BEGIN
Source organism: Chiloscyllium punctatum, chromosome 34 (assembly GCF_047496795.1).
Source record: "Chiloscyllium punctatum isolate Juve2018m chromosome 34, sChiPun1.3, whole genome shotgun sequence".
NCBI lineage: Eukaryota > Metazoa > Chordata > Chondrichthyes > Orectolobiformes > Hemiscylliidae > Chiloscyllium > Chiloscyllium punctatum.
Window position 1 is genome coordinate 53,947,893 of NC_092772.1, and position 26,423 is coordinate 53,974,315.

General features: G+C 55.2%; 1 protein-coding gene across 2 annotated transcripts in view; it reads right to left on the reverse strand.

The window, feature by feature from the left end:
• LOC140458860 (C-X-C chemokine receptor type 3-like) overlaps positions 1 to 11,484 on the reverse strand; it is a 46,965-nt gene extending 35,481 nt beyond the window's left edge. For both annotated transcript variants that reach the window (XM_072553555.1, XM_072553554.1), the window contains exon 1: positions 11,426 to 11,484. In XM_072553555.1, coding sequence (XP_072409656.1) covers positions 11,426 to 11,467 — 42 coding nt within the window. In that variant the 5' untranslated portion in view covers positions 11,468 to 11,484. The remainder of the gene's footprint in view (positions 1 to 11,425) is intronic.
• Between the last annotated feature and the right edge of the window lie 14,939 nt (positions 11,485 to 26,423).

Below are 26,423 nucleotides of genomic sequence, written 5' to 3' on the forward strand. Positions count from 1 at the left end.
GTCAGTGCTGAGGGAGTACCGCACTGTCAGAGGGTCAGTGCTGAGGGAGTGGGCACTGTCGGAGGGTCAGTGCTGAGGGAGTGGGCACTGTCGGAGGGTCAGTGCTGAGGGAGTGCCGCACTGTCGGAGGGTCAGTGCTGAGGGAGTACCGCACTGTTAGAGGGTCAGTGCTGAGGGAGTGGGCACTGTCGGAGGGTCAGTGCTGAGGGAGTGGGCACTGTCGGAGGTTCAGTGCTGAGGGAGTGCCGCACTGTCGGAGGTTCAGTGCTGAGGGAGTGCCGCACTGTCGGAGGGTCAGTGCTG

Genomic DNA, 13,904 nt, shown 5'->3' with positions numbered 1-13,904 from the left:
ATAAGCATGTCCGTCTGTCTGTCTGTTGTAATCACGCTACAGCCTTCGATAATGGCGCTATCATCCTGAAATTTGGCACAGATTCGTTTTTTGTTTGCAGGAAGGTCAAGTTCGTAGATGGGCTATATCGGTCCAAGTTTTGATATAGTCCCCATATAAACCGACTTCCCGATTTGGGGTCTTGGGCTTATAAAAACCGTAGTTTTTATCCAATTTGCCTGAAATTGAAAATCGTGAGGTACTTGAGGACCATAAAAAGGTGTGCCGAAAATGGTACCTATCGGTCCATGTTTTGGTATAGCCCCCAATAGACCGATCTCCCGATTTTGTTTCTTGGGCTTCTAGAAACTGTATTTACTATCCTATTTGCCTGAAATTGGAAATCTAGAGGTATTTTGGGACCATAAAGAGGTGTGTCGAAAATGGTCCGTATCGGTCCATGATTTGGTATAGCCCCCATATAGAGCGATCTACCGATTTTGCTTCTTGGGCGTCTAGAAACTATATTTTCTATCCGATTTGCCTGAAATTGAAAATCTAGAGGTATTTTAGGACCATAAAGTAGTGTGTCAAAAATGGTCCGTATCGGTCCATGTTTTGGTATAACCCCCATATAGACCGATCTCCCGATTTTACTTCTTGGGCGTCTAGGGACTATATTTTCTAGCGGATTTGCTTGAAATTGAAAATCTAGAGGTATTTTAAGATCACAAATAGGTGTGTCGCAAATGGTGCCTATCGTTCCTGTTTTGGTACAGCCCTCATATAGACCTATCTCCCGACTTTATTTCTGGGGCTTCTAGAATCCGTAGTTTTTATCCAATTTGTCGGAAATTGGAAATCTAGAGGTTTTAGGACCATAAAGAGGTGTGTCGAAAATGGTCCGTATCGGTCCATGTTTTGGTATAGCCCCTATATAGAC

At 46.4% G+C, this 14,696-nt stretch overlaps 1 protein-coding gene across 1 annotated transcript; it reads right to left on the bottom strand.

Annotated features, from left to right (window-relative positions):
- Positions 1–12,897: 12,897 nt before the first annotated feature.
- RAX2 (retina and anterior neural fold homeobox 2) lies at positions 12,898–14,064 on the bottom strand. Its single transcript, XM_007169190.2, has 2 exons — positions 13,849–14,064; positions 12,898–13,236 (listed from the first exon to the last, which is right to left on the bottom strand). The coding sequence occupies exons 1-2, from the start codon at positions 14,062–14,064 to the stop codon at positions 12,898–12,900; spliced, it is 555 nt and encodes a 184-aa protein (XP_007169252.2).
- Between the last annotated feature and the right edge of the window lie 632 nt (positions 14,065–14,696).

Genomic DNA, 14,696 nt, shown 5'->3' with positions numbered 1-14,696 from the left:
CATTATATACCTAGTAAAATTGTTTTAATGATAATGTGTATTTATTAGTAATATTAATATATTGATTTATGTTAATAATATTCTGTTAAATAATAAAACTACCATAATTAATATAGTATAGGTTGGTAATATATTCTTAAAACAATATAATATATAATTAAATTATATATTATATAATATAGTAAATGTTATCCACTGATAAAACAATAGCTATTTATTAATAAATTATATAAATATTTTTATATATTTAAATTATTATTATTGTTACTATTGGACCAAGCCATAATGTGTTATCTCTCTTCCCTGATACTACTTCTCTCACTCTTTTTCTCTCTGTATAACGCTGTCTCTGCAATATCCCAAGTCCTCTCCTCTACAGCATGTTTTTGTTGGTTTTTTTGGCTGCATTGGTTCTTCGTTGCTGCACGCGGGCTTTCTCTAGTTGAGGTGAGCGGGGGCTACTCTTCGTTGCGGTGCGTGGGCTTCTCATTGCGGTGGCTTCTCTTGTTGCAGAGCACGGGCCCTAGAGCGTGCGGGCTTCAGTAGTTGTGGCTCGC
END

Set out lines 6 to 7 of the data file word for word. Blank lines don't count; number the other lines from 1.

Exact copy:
The window, feature by feature from the left end:
• LOC140458860 (C-X-C chemokine receptor type 3-like) overlaps positions 1 to 11,484 on the reverse strand; it is a 46,965-nt gene extending 35,481 nt beyond the window's left edge. For both annotated transcript variants that reach the window (XM_072553555.1, XM_072553554.1), the window contains exon 1: positions 11,426 to 11,484. In XM_072553555.1, coding sequence (XP_072409656.1) covers positions 11,426 to 11,467 — 42 coding nt within the window. In that variant the 5' untranslated portion in view covers positions 11,468 to 11,484. The remainder of the gene's footprint in view (positions 1 to 11,425) is intronic.